KANSAS CITY, Mo. ¾ The invasive emerald ash borer continues to cause concern among U.S. Army Corps of Engineers natural resource managers who ask the public not to bring firewood from home to public wildlife lands and unknowingly transport the insect to new areas.
Regulatory agencies and the U. S. Department of Agriculture have established and are enforcing quarantines with substantial fines to prevent potentially infested ash trees, logs or hardwood firewood from moving out of areas where emerald ash borers occur.
Always remember to “Buy It Where You Burn It” – get firewood at or near the area where you will be having a campfire.
“In the Kansas City District, the green ash tree is one of the most common trees found in forests on our project lands and provides important habitat on our wildlife lands and shade in our recreation areas,” said David Hoover, a conservation biologist for the Corps. “The emerald ash borer will have a significant impact on those resources and recreational opportunities and we need the help of our project visitors to slow the spread of this destructive pest.”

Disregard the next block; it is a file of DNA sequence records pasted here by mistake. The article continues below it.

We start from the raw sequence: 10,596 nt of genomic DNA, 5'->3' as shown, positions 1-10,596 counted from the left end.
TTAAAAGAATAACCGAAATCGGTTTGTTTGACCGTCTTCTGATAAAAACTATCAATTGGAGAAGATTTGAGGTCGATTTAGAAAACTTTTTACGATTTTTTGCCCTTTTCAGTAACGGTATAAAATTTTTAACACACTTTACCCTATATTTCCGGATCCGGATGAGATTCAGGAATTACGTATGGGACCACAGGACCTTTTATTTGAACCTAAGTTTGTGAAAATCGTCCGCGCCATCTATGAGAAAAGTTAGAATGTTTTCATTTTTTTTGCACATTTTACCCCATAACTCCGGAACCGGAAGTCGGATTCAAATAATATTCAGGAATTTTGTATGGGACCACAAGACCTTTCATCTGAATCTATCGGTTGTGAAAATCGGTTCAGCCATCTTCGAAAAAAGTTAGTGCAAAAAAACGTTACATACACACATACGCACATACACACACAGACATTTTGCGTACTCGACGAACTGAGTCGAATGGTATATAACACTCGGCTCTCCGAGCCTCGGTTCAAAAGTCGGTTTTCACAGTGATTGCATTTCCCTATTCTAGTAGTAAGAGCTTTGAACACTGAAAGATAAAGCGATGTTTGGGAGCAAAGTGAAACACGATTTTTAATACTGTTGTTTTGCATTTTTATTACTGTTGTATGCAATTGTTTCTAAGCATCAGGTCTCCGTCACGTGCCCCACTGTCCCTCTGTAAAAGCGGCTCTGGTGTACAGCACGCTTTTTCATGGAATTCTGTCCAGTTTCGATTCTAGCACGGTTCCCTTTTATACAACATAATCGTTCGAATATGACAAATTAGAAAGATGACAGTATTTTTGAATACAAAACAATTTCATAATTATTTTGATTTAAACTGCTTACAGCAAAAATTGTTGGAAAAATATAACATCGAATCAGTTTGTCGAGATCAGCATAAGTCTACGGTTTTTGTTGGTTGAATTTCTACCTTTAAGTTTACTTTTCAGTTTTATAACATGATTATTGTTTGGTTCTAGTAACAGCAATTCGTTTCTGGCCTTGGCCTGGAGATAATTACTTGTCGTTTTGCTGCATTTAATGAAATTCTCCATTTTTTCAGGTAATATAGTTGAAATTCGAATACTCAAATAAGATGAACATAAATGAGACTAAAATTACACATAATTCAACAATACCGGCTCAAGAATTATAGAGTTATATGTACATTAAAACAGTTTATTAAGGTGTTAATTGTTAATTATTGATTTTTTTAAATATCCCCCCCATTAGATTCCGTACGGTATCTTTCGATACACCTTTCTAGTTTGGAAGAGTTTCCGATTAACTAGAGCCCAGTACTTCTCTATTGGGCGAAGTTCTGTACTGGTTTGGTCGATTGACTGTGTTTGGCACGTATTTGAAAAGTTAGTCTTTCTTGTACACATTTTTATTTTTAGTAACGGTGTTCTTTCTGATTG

The emerald ash borer is a small metallic green colored beetle first discovered in the U.S. in 2002. The beetle has spread across most eastern and Midwestern states and is presently in Missouri, Iowa, Kansas and Nebraska. Adult beetles nibble on ash foliage and cause little damage, but the larvae feed on the inner bark of ash trees, disrupting the tree's ability to transport water and nutrients, eventually killing the tree. The insects are responsible for the death of hundreds of millions of ash trees in North America.
For information on recreation at Kansas City District lakes visit http://www.nwk.usace.army.mil/Locations.aspx
For information on Corps efforts to combat invasive species nationwide, visit
Release no. PA-2016-43